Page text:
Rahm Rechtschaffen, an architecture student at Catholic University in Washington DC, is using Flickr to run a participatory architecture project for his senior thesis. We've talked about applications of open source in architecture and design before, and the potential that OS could open for transformation in those fields.
"Unlike the software programmers that participate in open source design projects, the end users of most architectural projects are neither steeped in the guiding principles of architectural design, nor are they able to the use the tools required to create a design," says Rechtschaffen in his introduction to the project, "Although architects often go back and forth between design and client, the architect always keeps the client management and the design process separate. In an open source project the client would be directly involved in the design process."
The idea here is not to eliminate the architect, but to permit all future users of the space full access and participation to any part of the planning and design process, at any time. By putting the project on Flickr, users can track the progress of various contributions and changes as they make their own. Because it's a public project on Flickr, even unsolicited contributors can jump in if they so desire.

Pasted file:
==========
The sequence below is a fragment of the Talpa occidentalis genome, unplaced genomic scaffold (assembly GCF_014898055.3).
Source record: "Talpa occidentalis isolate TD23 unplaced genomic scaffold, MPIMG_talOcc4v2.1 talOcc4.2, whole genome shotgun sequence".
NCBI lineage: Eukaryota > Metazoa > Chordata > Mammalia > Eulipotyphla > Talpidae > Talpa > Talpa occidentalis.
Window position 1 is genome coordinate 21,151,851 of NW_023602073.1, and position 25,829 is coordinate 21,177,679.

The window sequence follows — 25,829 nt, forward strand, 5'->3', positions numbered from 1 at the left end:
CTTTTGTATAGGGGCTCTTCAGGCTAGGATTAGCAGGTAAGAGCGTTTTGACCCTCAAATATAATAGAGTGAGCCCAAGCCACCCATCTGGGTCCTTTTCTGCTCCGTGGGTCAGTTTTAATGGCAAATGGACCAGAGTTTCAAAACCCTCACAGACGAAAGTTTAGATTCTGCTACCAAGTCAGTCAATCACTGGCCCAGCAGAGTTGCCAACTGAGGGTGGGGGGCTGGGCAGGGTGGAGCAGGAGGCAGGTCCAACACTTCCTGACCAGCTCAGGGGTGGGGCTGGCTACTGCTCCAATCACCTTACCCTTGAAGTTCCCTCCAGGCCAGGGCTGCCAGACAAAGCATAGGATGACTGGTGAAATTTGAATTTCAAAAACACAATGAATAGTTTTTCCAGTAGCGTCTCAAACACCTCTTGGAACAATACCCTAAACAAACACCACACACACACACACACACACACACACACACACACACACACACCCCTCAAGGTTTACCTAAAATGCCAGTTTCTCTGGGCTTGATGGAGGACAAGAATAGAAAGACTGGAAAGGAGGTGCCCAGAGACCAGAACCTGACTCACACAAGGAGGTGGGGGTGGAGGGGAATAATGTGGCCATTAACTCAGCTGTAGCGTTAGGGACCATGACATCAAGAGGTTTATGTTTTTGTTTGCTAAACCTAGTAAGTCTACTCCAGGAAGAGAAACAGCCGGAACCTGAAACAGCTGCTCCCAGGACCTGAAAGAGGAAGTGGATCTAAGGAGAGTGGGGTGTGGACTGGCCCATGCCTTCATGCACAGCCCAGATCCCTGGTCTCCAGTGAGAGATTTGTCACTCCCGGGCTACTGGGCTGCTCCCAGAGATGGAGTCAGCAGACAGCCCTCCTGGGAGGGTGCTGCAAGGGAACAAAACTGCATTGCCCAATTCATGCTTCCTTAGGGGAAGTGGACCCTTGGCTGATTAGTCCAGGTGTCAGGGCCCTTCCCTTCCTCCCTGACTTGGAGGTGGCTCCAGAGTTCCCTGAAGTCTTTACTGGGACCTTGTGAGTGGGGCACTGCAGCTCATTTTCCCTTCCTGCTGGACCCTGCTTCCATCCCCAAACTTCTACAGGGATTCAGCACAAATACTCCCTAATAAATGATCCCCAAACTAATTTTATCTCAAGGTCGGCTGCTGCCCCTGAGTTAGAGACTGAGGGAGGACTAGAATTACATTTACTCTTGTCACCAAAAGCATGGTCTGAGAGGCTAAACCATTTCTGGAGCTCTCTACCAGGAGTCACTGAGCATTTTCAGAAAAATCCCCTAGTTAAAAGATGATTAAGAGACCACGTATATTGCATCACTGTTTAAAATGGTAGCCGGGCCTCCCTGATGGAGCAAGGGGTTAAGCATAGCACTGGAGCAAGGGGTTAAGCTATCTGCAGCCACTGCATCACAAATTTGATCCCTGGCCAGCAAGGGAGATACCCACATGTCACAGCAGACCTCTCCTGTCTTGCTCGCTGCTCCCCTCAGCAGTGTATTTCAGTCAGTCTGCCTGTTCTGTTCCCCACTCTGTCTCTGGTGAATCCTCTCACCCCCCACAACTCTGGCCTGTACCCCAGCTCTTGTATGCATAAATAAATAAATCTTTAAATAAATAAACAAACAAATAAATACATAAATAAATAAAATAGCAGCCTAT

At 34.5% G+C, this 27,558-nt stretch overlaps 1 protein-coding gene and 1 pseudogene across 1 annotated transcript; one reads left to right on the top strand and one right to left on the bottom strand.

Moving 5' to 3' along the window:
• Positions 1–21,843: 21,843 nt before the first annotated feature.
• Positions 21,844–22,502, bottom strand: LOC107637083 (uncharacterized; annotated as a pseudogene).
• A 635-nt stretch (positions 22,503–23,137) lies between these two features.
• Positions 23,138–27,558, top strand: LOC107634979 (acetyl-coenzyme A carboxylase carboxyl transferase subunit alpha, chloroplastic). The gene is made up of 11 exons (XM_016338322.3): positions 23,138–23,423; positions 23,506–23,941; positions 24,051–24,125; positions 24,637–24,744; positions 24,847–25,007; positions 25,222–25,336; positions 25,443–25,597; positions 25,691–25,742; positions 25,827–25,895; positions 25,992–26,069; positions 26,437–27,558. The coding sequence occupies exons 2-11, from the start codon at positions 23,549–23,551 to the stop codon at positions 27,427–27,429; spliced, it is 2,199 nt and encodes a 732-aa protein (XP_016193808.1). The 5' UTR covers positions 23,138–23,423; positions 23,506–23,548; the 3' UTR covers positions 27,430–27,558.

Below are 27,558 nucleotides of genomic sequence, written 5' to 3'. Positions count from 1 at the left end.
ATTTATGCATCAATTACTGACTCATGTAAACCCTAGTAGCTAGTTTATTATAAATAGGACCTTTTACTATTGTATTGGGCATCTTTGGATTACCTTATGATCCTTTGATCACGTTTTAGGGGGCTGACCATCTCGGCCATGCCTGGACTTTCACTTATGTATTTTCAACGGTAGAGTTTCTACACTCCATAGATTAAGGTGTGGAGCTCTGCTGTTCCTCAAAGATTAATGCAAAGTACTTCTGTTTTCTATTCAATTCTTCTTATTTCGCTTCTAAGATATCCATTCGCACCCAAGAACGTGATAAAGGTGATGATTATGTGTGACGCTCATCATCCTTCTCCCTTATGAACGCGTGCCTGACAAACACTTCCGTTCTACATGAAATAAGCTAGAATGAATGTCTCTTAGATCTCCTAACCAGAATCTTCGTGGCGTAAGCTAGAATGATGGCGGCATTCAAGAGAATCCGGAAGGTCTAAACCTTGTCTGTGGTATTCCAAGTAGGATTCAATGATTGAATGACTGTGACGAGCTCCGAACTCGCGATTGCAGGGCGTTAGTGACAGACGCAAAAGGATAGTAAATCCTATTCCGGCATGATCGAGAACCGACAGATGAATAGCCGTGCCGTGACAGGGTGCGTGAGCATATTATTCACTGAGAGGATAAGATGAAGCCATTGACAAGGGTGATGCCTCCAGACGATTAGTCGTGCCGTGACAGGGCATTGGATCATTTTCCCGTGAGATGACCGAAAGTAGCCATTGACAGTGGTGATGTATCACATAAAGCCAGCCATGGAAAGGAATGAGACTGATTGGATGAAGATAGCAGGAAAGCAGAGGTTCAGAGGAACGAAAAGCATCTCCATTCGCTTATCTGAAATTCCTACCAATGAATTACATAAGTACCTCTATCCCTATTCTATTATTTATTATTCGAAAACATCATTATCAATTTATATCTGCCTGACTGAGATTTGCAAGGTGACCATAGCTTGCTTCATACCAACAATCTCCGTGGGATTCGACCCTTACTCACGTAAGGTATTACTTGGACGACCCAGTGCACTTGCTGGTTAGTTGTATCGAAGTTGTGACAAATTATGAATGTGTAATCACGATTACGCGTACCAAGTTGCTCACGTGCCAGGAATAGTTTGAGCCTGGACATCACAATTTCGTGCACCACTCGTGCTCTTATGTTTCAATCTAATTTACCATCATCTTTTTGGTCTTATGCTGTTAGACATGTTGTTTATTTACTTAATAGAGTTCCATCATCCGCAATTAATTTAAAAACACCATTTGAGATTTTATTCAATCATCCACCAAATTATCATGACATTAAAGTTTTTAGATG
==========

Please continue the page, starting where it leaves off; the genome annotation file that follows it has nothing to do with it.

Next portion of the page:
Rechtschaffen ran a survey a few months ago to determine how the project was progressing. Based upon the feedback, he developed several new iterations and invited the next round of contributions. He has tracked the entire process in both visual and textual detail on Flickr. It's interesting to scroll through and read the commentary at various stages in the process, which has now been underway for about 4 months.
Where will this fully-participatory ideal dwelling be? A hillside in Costa Rica, an obvious place for utopian dreams to come alive.
Our architecture practice works along these lines. We invite frequent, though not continuous, participation in the design process. (For example, we'd rather not have the clients attempt the structural engineering or calculating the energy loads.) The buzzy term for this is "integrated design". Having better and more-accurate simulations of the project is vital, but the key principle is to obtain feedback early enough for it actually to help the design. Design and construction are too often "relay races" when they need to be "chamber music". (Mixed metaphors anyone?)